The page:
The French trade deficit, a critical problem for the recession-hit economy, worsened sharply in May, official data showed on Friday.
Although the data for a single month can vary considerably, the overall picture is grim for efforts by the left-wing government to boost industrial competitivity, growth and tax revenues.
The trade balance showed a deficit of 6.01 billion euros ($7.7 billion), rising above 6.0 billion euros for the first time since June 2012.
This outcome was 1.5 billion euros worse than the deficit of 4.5 billion euros in April.
Exports fell particularly to areas outside the European Union, notably to Asia, the Middle East and Africa.
These areas represent emerging economies which are considered to be of vital importance to exporters in Europe.
The figures for May, published by the French customs service, were undermined by renewed weakness in the export of transportation equipment, and notably aircraft and aerospace equipment.
Exports of Airbus aircraft are a huge positive factor in the trade balance, and Airbus took firm orders totalling $39.3 billion at the Paris Air Show two weeks ago.
But in terms of money earned by exports in May, the customs service said: "After two months at a very high level, deliveries of products by the aerospace and ship sectors fell back."
Overall exports totalled 36.1 billion euros from 37.7 billion euros in April, to show one of the worst monthly performances since 2011.
Imports totalled 42.1 billion euros. Big factors were imports of pharmaceutical products from Ireland, of mobile phones from China and a rise of the cost of energy imports.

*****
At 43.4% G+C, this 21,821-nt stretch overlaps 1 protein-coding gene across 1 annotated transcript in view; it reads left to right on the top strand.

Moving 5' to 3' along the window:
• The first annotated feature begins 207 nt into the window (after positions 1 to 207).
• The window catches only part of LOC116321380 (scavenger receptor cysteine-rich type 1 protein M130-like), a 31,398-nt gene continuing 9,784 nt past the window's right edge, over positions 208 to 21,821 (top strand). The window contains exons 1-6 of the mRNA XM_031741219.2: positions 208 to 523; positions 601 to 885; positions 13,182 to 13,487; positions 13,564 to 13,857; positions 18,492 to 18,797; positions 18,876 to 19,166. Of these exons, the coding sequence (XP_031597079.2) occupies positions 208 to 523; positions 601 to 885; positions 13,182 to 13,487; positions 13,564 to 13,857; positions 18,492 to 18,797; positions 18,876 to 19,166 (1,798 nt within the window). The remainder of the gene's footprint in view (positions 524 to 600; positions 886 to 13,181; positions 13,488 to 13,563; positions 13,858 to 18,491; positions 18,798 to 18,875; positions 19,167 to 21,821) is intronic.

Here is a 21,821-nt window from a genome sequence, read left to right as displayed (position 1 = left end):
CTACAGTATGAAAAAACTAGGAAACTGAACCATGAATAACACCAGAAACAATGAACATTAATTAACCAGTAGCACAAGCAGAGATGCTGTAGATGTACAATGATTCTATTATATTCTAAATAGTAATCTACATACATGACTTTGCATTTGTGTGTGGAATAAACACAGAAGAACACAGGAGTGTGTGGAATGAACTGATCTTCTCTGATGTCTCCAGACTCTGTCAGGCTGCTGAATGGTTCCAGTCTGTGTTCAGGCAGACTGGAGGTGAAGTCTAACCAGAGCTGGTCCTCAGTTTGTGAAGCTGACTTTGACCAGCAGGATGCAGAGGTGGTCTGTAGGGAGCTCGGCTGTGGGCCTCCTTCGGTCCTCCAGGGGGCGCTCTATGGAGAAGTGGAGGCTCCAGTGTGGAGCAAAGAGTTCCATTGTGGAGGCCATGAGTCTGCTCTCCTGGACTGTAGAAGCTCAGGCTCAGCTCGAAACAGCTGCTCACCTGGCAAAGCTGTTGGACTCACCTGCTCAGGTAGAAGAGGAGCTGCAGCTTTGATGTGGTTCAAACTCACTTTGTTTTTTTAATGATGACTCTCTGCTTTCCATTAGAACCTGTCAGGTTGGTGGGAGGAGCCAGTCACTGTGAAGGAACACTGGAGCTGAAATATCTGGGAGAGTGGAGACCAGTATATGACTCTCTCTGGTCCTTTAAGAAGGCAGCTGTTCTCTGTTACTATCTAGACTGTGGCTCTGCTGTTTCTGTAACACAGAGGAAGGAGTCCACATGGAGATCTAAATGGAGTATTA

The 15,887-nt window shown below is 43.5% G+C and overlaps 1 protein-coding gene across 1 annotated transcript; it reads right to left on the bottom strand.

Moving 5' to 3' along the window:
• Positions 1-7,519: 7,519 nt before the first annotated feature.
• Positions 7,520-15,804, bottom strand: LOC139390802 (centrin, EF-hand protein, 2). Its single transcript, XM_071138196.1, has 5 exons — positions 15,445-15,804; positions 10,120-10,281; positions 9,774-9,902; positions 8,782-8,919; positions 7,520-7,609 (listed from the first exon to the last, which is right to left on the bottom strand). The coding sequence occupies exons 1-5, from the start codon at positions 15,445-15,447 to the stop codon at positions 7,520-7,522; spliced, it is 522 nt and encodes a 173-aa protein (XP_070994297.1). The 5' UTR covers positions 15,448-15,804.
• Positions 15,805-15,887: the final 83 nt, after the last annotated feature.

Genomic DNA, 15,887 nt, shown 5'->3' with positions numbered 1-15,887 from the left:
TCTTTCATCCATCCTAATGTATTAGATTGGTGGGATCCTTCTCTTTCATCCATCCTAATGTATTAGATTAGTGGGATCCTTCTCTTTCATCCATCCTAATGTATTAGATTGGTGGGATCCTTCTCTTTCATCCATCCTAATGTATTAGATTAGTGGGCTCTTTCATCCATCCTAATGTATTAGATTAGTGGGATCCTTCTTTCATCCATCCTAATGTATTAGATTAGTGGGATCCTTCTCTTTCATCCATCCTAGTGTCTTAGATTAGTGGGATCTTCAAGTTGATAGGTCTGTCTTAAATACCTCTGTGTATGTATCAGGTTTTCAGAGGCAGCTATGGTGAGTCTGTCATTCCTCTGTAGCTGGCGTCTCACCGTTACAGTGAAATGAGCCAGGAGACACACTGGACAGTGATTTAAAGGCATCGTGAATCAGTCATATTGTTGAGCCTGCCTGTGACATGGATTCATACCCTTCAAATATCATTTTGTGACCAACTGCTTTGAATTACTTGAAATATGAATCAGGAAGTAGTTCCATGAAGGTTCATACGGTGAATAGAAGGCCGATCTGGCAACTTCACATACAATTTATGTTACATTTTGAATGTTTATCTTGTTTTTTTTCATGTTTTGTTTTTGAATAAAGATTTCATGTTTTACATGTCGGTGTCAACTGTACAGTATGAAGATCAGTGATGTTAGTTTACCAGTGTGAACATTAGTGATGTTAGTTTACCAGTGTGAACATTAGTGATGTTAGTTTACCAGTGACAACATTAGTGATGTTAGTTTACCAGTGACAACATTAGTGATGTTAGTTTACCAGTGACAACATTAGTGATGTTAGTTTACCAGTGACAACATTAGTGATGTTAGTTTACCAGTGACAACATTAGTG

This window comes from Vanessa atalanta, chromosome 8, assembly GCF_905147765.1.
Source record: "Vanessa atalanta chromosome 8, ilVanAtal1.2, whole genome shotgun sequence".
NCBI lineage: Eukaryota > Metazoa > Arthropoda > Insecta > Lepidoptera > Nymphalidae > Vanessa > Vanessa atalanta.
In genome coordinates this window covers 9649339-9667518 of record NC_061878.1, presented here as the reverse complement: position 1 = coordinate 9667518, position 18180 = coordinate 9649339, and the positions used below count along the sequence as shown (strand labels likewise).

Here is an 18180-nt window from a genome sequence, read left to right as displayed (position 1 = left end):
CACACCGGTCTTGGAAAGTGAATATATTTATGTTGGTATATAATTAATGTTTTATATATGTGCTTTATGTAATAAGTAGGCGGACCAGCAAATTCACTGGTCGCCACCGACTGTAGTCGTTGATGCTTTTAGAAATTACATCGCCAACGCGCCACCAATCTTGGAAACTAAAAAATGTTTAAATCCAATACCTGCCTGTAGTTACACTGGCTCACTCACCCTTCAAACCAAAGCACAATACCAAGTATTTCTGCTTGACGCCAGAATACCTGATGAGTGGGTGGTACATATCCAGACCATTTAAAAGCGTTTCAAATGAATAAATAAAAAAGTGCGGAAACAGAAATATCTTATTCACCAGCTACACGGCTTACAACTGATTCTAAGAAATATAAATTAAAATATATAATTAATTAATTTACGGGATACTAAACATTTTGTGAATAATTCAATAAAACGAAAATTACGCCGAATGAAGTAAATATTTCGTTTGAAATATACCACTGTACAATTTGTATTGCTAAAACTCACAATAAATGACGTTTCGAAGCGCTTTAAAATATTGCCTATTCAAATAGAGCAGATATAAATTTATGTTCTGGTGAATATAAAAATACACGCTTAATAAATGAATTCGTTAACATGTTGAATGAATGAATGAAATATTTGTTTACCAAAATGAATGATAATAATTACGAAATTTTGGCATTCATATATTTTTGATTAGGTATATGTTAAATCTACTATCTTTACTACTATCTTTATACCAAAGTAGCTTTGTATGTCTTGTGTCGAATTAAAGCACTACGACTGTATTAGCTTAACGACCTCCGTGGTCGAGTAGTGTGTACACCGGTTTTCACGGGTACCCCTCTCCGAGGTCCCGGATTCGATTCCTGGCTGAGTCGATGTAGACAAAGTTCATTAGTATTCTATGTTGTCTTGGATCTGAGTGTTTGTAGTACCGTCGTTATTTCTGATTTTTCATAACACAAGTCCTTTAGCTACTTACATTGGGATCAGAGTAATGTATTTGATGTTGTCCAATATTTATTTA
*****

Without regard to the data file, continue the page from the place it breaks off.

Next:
A trade deficit can be a drag on growth in an economy while a surplus boosts output, and France has been running a huge structural deficit for years.
In the 12 months to the end of May, the deficit totalled 63.3 billion euros and in the whole of 2012 the deficit was 67.1 billion euros.
By contrast Germany, the other main and bigger economy in the eurozone, had a trade surplus of 17.7 billion euros in April after a surplus of 17.6 billion euros in March.
The French government regards the trade deficit as a vital problem for the economy and living standards, and has introduced some changes to the tax and labour laws to boost competitiveness.
But the European Commission has said that France must pursue deeper reforms to make its economy more efficient, in return for allowing the country an extra two years to reduce its budget overshooting to 3.0 percent of output.
On Wednesday the new head of the French employers' federation MEDEF, Pierre Gattaz, warned the government that his members could no longer accept increases in taxes and social charges "which burden our activities".
Analysts at Morgan Stanley bank warned this week that the French trade deficit was the main factor in an overall deficit on all regular payments in and out of the country, and that this could cause strains in financing national debt.
They said that the payments deficit was equivalent to 2.3 percent of gross domestic product in 2012, the worst figure for more than four decades.
"The driving force behind this downward trend has been the slump in the trade balance, stressing the competitiveness issues," they said.
But so far investors were "overlooking" the sharp worsening of France's external accounts which reflected "broad structural problems in the economy."
Savings within France would not be enough to finance the public debt and foreign investors could demand higher interest rates, they warned.
These factors "could cause a problem for financing government debt."
Meanwhile there is controversy in France within the government, and over calculations by the auditing office and the right-wing opposition, over the outlook for the severely strained public finances.